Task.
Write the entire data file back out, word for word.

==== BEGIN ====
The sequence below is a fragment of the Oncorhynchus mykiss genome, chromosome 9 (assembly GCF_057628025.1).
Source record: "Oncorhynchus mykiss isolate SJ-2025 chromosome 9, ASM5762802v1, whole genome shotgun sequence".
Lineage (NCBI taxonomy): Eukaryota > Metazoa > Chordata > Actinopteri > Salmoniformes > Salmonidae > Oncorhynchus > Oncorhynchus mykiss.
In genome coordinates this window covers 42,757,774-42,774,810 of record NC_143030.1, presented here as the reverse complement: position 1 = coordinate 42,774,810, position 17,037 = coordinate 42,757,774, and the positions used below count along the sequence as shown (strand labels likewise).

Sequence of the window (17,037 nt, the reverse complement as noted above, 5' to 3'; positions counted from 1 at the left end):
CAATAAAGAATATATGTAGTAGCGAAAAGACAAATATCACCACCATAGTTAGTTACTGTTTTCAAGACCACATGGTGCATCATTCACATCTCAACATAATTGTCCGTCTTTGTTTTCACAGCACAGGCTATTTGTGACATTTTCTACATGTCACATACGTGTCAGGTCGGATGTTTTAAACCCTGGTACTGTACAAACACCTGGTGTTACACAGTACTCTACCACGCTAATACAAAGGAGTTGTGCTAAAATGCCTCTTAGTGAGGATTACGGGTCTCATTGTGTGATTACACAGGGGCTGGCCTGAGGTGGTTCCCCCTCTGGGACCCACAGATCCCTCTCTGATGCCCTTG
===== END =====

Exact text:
The sequence below is a fragment of the Oncorhynchus mykiss genome, chromosome 9 (assembly GCF_057628025.1).
Source record: "Oncorhynchus mykiss isolate SJ-2025 chromosome 9, ASM5762802v1, whole genome shotgun sequence".
Lineage (NCBI taxonomy): Eukaryota > Metazoa > Chordata > Actinopteri > Salmoniformes > Salmonidae > Oncorhynchus > Oncorhynchus mykiss.
In genome coordinates this window covers 42,757,774-42,774,810 of record NC_143030.1, presented here as the reverse complement: position 1 = coordinate 42,774,810, position 17,037 = coordinate 42,757,774, and the positions used below count along the sequence as shown (strand labels likewise).

Sequence of the window (17,037 nt, the reverse complement as noted above, 5' to 3'; positions counted from 1 at the left end):
CAATAAAGAATATATGTAGTAGCGAAAAGACAAATATCACCACCATAGTTAGTTACTGTTTTCAAGACCACATGGTGCATCATTCACATCTCAACATAATTGTCCGTCTTTGTTTTCACAGCACAGGCTATTTGTGACATTTTCTACATGTCACATACGTGTCAGGTCGGATGTTTTAAACCCTGGTACTGTACAAACACCTGGTGTTACACAGTACTCTACCACGCTAATACAAAGGAGTTGTGCTAAAATGCCTCTTAGTGAGGATTACGGGTCTCATTGTGTGATTACACAGGGGCTGGCCTGAGGTGGTTCCCCCTCTGGGACCCACAGATCCCTCTCTGATGCCCTTG